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It's a Small Church After All

Globalization is changing how Christians do ministry.
1998This article is part of CT's digital archives. Subscribers have access to all current and past issues, dating back to 1956.

Two decades later, the 300 Italian members of an immigrant church on the outskirts of Sydney, Australia, still talk about the visit of the "Brazilian brothers." In 1975, in the midst of rapid evangelical and Pentecostal growth in Brazil, Luigi Schilro, a powerful preacher who came out of charismatic Methodism, and Mario Lindstrum, an engaging Assemblies of God singer and musician, received a prophecy from an Armenian woman in Brazil that they were to go to Asia, but on the way, they were to pass through Australia. So they began their journey.

Arriving in Sydney, they lodged in the central-city YMCA , where they prayed for guidance. Looking through the phone book they found a pastor named Anthony Foti at a church under the listing "Assemblies of God—Italian." They took a train out to the suburb of Yagoona in hopes of visiting the church. As Lindstrum tells the story: "We sat down on the footpath under a tree. People were walking past and looking at us. Then there arrived a man in a car. While still at a distance, I called out, 'Are you Pastor Foti?' 'Yes!' he replied. And thus we went into the garden, where he asked us questions and took us into his house to eat together."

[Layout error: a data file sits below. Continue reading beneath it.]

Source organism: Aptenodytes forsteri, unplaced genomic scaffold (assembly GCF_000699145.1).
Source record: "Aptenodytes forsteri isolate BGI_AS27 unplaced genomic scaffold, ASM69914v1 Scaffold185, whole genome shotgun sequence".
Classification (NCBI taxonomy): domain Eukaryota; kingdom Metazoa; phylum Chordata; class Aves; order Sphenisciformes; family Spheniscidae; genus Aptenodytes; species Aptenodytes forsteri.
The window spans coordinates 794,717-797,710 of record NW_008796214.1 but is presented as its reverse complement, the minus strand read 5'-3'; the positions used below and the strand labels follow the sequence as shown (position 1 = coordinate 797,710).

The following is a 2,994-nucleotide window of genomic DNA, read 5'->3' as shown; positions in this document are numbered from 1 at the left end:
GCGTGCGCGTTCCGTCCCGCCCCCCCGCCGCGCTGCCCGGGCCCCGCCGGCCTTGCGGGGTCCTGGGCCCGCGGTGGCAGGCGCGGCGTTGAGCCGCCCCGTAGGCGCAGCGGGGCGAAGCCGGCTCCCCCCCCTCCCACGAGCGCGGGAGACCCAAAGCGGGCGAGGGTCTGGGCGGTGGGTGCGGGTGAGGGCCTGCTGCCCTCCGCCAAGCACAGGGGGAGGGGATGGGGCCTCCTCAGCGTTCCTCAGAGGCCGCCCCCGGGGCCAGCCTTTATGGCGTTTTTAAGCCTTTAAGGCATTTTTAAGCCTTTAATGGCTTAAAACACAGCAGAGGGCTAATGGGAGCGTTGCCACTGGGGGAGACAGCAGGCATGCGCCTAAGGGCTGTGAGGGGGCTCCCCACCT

Foti, an American by birth, invited Luigi and Mario to preach in his Italian church. But first he took them to visit a Slavic Pentecostal church in the area, where Schilro preached in Portuguese (his native tongue), Lindstrum translated into English, and the Slavic pastor translated into Russian. The visit to Foti's church sparked four months of intense evangelism and spiritual blessing that the members remember to this day.

Consider the mix of labels in this one small story—Methodist, Assemblies of God; Brazilian, Italian, Armenian, American; ...

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